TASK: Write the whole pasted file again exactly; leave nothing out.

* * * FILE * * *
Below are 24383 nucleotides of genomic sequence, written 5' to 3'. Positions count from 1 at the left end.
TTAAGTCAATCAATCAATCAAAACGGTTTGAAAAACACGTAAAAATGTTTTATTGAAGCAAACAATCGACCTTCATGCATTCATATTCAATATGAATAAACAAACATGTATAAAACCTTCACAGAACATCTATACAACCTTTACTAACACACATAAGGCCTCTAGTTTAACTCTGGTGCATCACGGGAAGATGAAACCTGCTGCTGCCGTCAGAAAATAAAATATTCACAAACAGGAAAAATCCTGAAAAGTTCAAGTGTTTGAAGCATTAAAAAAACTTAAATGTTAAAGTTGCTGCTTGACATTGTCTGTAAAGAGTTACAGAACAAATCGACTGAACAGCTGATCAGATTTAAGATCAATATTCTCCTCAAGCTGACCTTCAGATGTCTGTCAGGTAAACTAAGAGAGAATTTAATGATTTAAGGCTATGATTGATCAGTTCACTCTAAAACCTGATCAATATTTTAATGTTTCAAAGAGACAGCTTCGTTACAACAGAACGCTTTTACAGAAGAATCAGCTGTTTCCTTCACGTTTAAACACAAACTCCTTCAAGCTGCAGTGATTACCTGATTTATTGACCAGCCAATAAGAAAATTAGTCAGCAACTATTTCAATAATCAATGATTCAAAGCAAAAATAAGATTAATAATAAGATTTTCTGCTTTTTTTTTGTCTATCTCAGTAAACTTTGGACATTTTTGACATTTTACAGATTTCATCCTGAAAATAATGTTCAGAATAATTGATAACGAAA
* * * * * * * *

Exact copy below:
Below are 24383 nucleotides of genomic sequence, written 5' to 3'. Positions count from 1 at the left end.
TTAAGTCAATCAATCAATCAAAACGGTTTGAAAAACACGTAAAAATGTTTTATTGAAGCAAACAATCGACCTTCATGCATTCATATTCAATATGAATAAACAAACATGTATAAAACCTTCACAGAACATCTATACAACCTTTACTAACACACATAAGGCCTCTAGTTTAACTCTGGTGCATCACGGGAAGATGAAACCTGCTGCTGCCGTCAGAAAATAAAATATTCACAAACAGGAAAAATCCTGAAAAGTTCAAGTGTTTGAAGCATTAAAAAAACTTAAATGTTAAAGTTGCTGCTTGACATTGTCTGTAAAGAGTTACAGAACAAATCGACTGAACAGCTGATCAGATTTAAGATCAATATTCTCCTCAAGCTGACCTTCAGATGTCTGTCAGGTAAACTAAGAGAGAATTTAATGATTTAAGGCTATGATTGATCAGTTCACTCTAAAACCTGATCAATATTTTAATGTTTCAAAGAGACAGCTTCGTTACAACAGAACGCTTTTACAGAAGAATCAGCTGTTTCCTTCACGTTTAAACACAAACTCCTTCAAGCTGCAGTGATTACCTGATTTATTGACCAGCCAATAAGAAAATTAGTCAGCAACTATTTCAATAATCAATGATTCAAAGCAAAAATAAGATTAATAATAAGATTTTCTGCTTTTTTTTTGTCTATCTCAGTAAACTTTGGACATTTTTGACATTTTACAGATTTCATCCTGAAAATAATGTTCAGAATAATTGATAACGAAA